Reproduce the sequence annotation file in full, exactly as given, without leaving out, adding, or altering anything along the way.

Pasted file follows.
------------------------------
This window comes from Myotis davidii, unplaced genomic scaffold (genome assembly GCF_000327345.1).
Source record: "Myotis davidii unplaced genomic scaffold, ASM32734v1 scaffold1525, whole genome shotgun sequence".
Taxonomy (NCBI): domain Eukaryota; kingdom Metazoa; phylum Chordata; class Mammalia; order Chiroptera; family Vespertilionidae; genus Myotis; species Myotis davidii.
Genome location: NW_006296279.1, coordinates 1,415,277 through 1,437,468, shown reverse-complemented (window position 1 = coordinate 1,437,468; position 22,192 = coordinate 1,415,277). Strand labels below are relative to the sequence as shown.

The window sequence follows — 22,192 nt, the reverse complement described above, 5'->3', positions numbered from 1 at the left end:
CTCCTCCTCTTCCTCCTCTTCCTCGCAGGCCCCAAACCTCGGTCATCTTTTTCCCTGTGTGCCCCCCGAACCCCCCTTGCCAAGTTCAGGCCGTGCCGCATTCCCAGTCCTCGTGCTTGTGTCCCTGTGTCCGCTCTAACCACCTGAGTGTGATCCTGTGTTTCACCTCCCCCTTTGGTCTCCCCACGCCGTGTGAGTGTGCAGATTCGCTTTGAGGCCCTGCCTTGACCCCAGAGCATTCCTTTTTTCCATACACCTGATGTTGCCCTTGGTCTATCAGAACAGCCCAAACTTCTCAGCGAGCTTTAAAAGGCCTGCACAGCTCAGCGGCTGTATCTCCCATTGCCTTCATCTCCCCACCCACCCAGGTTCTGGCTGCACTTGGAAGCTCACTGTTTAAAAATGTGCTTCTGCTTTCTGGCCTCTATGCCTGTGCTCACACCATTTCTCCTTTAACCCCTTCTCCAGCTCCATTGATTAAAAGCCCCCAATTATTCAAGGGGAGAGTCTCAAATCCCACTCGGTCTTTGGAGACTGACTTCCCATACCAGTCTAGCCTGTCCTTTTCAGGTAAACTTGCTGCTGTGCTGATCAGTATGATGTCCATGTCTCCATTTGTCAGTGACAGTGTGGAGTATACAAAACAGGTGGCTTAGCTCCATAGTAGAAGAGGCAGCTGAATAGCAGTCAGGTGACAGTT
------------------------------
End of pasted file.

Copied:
This window comes from Myotis davidii, unplaced genomic scaffold (genome assembly GCF_000327345.1).
Source record: "Myotis davidii unplaced genomic scaffold, ASM32734v1 scaffold1525, whole genome shotgun sequence".
Taxonomy (NCBI): domain Eukaryota; kingdom Metazoa; phylum Chordata; class Mammalia; order Chiroptera; family Vespertilionidae; genus Myotis; species Myotis davidii.
Genome location: NW_006296279.1, coordinates 1,415,277 through 1,437,468, shown reverse-complemented (window position 1 = coordinate 1,437,468; position 22,192 = coordinate 1,415,277). Strand labels below are relative to the sequence as shown.

The window sequence follows — 22,192 nt, the reverse complement described above, 5'->3', positions numbered from 1 at the left end:
CTCCTCCTCTTCCTCCTCTTCCTCGCAGGCCCCAAACCTCGGTCATCTTTTTCCCTGTGTGCCCCCCGAACCCCCCTTGCCAAGTTCAGGCCGTGCCGCATTCCCAGTCCTCGTGCTTGTGTCCCTGTGTCCGCTCTAACCACCTGAGTGTGATCCTGTGTTTCACCTCCCCCTTTGGTCTCCCCACGCCGTGTGAGTGTGCAGATTCGCTTTGAGGCCCTGCCTTGACCCCAGAGCATTCCTTTTTTCCATACACCTGATGTTGCCCTTGGTCTATCAGAACAGCCCAAACTTCTCAGCGAGCTTTAAAAGGCCTGCACAGCTCAGCGGCTGTATCTCCCATTGCCTTCATCTCCCCACCCACCCAGGTTCTGGCTGCACTTGGAAGCTCACTGTTTAAAAATGTGCTTCTGCTTTCTGGCCTCTATGCCTGTGCTCACACCATTTCTCCTTTAACCCCTTCTCCAGCTCCATTGATTAAAAGCCCCCAATTATTCAAGGGGAGAGTCTCAAATCCCACTCGGTCTTTGGAGACTGACTTCCCATACCAGTCTAGCCTGTCCTTTTCAGGTAAACTTGCTGCTGTGCTGATCAGTATGATGTCCATGTCTCCATTTGTCAGTGACAGTGTGGAGTATACAAAACAGGTGGCTTAGCTCCATAGTAGAAGAGGCAGCTGAATAGCAGTCAGGTGACAGTT